The Museums of Old York
From Sun Journal
The Maine State Museum is marking the 300th anniversary of one of Maine’s most storied nautical disasters with a new exhibit of objects recovered from the underwater wreck site of the British merchant ship, the Nottingham Galley.
Loaded with butter, cheese and cordage, the Nottingham Galley and its 15-man crew set sail for Massachusetts from Ireland in September 1710. After days of worsening weather, the ship crashed into a ledge on Boon Island near York’s Cape Neddick during the stormy night of Dec. 11, 1710.
The men survived but the ship and its contents were destroyed.
“The grisly fame of the Nottingham Galley’s story lies in what followed during the 24 days that the ship’s crew was marooned on Boon Island,” said Maine State Museum Chief Archaeologist Dr. Bruce Bourque.
“Faced with starvation, cold and extreme privation, they cannibalized one of their fellow crew members who had died of exposure. The museum’s small exhibit makes reference to that story.”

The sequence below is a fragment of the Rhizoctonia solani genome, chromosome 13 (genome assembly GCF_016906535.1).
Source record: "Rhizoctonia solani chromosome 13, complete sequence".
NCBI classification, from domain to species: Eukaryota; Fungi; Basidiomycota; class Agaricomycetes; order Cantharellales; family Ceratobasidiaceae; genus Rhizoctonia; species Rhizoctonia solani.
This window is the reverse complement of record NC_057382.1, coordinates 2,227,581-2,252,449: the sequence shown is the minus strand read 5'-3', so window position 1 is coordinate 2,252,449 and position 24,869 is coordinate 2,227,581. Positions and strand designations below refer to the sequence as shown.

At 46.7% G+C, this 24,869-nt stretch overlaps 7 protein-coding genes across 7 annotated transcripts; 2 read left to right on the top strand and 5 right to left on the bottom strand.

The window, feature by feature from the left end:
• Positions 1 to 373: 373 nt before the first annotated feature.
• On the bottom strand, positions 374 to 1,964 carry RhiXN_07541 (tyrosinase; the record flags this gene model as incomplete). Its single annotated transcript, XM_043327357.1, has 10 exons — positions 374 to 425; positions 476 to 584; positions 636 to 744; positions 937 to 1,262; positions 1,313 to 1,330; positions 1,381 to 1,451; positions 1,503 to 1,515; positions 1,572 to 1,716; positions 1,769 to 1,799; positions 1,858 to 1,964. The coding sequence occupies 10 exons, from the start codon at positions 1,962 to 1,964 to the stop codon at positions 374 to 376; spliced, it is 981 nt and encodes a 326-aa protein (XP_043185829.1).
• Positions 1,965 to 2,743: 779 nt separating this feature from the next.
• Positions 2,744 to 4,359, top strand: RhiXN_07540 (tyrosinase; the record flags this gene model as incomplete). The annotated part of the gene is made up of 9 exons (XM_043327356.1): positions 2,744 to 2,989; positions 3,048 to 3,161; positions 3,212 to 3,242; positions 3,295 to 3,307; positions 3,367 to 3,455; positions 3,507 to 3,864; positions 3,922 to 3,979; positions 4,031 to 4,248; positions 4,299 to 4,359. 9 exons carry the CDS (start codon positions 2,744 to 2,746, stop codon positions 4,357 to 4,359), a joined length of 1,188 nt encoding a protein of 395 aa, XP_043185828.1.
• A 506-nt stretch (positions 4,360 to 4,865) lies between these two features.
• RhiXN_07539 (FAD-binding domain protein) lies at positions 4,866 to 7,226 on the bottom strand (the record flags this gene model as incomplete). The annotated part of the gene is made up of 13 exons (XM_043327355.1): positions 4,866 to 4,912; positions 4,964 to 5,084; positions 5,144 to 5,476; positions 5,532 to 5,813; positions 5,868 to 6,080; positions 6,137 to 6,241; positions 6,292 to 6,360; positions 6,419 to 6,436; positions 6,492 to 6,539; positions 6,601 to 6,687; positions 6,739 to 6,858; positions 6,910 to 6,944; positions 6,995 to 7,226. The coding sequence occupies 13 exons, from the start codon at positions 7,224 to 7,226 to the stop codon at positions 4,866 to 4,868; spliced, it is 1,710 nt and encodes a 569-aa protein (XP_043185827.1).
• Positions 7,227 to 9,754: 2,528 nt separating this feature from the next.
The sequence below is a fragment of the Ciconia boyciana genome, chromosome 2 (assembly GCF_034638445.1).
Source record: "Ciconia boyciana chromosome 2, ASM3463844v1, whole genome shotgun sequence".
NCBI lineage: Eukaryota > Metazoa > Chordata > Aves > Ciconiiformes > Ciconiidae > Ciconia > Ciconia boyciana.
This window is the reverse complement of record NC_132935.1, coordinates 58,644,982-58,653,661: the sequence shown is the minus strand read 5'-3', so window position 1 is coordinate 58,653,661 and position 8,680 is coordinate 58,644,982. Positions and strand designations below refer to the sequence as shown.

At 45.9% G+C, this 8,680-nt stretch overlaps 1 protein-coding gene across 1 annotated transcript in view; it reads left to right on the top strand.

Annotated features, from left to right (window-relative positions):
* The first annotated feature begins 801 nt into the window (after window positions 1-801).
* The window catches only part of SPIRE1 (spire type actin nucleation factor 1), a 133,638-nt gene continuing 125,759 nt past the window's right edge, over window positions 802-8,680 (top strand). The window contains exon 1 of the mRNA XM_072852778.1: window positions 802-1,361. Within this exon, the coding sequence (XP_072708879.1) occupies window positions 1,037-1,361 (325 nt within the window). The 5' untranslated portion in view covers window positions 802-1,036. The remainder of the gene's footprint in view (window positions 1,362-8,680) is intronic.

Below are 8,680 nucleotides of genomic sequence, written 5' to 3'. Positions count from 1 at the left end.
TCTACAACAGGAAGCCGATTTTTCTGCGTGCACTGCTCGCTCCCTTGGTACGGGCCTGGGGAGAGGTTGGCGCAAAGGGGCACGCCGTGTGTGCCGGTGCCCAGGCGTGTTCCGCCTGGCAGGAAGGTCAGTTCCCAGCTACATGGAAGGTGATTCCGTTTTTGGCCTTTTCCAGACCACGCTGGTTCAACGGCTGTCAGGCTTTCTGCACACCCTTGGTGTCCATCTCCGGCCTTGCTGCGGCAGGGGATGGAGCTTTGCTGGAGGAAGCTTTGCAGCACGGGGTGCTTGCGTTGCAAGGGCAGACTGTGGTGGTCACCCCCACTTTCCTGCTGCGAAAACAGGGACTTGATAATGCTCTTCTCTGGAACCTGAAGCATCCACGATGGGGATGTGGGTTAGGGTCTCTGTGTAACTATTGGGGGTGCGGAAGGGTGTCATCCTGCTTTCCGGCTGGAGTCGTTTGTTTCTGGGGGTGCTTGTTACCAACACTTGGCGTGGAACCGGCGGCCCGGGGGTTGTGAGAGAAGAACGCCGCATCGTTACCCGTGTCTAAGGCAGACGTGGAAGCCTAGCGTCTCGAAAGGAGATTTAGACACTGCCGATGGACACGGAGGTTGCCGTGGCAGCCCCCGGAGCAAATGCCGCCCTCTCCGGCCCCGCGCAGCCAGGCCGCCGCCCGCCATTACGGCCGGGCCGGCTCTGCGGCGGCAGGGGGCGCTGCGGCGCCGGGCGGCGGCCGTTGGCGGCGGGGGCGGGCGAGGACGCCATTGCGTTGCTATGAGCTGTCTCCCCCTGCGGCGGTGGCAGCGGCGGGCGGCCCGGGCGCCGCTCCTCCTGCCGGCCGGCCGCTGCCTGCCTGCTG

“Additionally, we spotlight another aspect of survival related to the Nottingham Galley,” Bourque said.
“That survival concerns the ship’s cannons and related cannon-firing supplies recovered from the sea floor by archaeologists in 1995.
Following a challenging, emergency recovery effort and subsequent conservation of the water-logged and deteriorating objects, the cannons and supplies survive to this day as a remarkable, permanent part of the Maine State Museum’s collection.”